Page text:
Reviewed by Tim Suddeth
Sleeping Murder was the last Miss Marple mystery and Agatha Christie’s last published novel, coming out in 1976 after her death. Set in 1930 England, Christie tells us about newlyweds Giles and Gwenda Reed and their efforts to discover a secret buried in Gwenda’s memory.
Giles sends Gwenda ahead to find a proper house for the couple to move into and raise a family. She visits Hillside and decides it would be the perfect place with just a few alterations, except for a fleeting feeling when she climbed down the steps that she remembered seeing the body of a person below. As the house is undergoing renovation, she discovers all the changes are changing the house back to what it was. But since she’d never been there before, how was that possible?
She decides to get away for a weekend to give herself a chance to make sense of it all. She goes to spend the weekend with some of Giles’ cousins. There she meets their aunt, Jane Marple.
After Miss Marple learns from Gwenda what has happened, she expresses her concern to the doctor that perhaps it would be best to “let sleeping murder lie.”
But where would be the fun is that?
So, Gwenda and Giles begin their own investigation, with Aunt Jane usually lurking somewhere nearby. While they interview the people living in the village, they discover that Gwenda’s father had a wife to disappear when Gwenda was a little girl. As they learn more about the young girl, they learn some people will do anything to keep the past in the past.
Agatha Christie wrote Sleeping Murder in 1940 during World War II. She planned for it to be published after her death. Christie initially gave the story the title Murder in Retrospect. Christie refers to Sleeping Murder and the last Hercule Poirot novel, Curtain, in her autobiography. In the book, she mentions that she had written an additional two books during the first years of the Second World War. She feared that she would not survive working in London during the bombing. She wrote the Poirot book for her daughter and Sleeping Murder for her husband, Max Mallowan. Christie deeded the books to her daughter and husband and placed them in a vault of a bank.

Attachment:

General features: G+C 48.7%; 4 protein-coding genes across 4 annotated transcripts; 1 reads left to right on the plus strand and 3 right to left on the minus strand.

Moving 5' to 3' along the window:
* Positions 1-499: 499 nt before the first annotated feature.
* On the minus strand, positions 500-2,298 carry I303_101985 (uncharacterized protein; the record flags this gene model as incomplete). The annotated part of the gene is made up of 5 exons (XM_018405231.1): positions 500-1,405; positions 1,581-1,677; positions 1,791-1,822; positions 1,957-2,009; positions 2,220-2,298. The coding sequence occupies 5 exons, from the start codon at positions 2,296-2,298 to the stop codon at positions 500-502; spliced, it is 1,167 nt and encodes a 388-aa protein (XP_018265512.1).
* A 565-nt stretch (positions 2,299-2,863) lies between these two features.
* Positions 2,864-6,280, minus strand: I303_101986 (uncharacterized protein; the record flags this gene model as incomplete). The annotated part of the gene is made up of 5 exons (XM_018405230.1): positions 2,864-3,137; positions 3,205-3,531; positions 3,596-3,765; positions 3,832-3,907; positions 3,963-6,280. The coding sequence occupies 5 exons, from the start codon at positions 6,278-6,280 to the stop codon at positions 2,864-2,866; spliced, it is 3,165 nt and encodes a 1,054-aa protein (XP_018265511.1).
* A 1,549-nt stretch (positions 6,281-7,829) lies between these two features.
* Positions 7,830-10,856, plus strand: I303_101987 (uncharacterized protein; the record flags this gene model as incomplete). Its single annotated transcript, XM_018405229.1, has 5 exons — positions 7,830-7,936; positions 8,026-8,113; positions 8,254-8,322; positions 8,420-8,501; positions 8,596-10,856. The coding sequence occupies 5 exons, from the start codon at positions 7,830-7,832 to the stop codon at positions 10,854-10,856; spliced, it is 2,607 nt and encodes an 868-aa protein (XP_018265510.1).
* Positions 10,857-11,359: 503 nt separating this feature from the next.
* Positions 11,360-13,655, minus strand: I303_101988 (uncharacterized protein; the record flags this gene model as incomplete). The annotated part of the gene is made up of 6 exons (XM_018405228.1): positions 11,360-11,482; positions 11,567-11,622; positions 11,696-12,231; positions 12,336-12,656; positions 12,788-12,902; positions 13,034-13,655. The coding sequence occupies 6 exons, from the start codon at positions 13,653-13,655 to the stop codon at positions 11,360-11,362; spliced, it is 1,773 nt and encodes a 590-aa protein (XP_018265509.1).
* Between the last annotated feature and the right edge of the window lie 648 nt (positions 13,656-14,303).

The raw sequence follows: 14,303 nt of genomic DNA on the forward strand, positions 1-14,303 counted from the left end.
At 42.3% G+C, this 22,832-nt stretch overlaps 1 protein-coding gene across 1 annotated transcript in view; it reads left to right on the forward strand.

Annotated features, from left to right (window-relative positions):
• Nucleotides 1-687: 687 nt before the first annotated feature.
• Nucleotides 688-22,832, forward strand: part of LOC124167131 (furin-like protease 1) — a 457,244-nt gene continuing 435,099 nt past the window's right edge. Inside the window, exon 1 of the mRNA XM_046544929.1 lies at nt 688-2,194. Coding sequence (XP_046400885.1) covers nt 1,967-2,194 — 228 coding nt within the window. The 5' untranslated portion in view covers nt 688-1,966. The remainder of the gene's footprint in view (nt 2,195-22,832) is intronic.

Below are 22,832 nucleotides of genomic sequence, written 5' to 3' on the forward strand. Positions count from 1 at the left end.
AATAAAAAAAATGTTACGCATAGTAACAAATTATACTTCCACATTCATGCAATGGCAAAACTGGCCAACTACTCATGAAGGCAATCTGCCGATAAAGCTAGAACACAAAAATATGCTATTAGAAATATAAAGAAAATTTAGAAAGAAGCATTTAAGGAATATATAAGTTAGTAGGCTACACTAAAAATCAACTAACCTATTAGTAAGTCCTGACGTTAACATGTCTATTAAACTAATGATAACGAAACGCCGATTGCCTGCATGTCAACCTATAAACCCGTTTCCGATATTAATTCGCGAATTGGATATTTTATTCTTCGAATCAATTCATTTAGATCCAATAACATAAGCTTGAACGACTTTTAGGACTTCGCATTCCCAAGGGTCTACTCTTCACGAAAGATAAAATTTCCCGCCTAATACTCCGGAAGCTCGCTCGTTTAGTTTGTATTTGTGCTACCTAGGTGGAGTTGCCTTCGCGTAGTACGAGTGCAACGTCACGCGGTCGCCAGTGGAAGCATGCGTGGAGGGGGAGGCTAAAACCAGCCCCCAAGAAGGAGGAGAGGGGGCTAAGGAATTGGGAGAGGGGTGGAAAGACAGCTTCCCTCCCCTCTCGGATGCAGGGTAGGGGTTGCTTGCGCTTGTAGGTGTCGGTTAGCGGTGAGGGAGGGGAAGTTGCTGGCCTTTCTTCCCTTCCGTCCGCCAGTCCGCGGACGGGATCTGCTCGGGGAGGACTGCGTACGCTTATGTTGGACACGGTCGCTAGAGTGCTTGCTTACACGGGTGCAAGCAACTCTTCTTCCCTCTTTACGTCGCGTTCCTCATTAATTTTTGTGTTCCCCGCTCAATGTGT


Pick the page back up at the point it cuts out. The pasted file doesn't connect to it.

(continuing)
This is my favorite Miss Marple mystery and a great example of a cozy mystery. (Here you can find the link to my post on cozies.)
In this story, we get to see Miss Marple at her best. (Here is a link to my article on Miss Marple.)
She doesn’t act dithering or flustered as she seems in some of Christie’s stories, but she comes across as level-headed and insightful. While the young couple talks to the doctor and other men involved, Miss Marple spends most of her time with the servants and the ladies of the neighborhood. Much of her information that she gathers seems to be more gossip than facts. But to Miss Marple, they are often the same thing. You just have to be able to tell the difference.A review of Agatha Christie's Sleeping Murder, Miss Marple's last mystery @OpeningaMystery @TimSuddeth #mystery #amreading Click To Tweet
In her notes, Christie was first undecided whose case it would be, Miss Marple, Poirot, or Tommy and Tuppence.
Sleeping Murder was first adapted for television in 1987 for the Miss Marple series on the BBC. In 2001, the story was adapted for BBC Radio 4 starring June Whitfield.
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